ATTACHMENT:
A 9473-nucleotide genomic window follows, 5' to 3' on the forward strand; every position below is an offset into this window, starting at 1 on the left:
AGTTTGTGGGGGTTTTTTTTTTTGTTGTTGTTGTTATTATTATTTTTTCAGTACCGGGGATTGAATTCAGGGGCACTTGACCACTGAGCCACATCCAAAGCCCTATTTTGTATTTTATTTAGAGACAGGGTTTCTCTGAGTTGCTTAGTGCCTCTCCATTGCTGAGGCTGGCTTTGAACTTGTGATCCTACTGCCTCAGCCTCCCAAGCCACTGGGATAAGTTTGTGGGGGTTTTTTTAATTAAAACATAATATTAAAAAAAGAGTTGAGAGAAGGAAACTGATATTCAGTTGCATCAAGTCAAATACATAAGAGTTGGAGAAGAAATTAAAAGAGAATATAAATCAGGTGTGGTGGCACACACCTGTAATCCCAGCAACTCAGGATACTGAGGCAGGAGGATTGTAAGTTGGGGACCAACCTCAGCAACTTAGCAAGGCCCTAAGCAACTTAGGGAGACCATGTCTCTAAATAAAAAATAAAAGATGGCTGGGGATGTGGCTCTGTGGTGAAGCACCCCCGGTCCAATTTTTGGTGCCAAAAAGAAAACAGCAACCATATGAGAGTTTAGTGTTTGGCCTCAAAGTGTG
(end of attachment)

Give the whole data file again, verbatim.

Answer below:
A 9473-nucleotide genomic window follows, 5' to 3' on the forward strand; every position below is an offset into this window, starting at 1 on the left:
AGTTTGTGGGGGTTTTTTTTTTTGTTGTTGTTGTTATTATTATTTTTTCAGTACCGGGGATTGAATTCAGGGGCACTTGACCACTGAGCCACATCCAAAGCCCTATTTTGTATTTTATTTAGAGACAGGGTTTCTCTGAGTTGCTTAGTGCCTCTCCATTGCTGAGGCTGGCTTTGAACTTGTGATCCTACTGCCTCAGCCTCCCAAGCCACTGGGATAAGTTTGTGGGGGTTTTTTTAATTAAAACATAATATTAAAAAAAGAGTTGAGAGAAGGAAACTGATATTCAGTTGCATCAAGTCAAATACATAAGAGTTGGAGAAGAAATTAAAAGAGAATATAAATCAGGTGTGGTGGCACACACCTGTAATCCCAGCAACTCAGGATACTGAGGCAGGAGGATTGTAAGTTGGGGACCAACCTCAGCAACTTAGCAAGGCCCTAAGCAACTTAGGGAGACCATGTCTCTAAATAAAAAATAAAAGATGGCTGGGGATGTGGCTCTGTGGTGAAGCACCCCCGGTCCAATTTTTGGTGCCAAAAAGAAAACAGCAACCATATGAGAGTTTAGTGTTTGGCCTCAAAGTGTG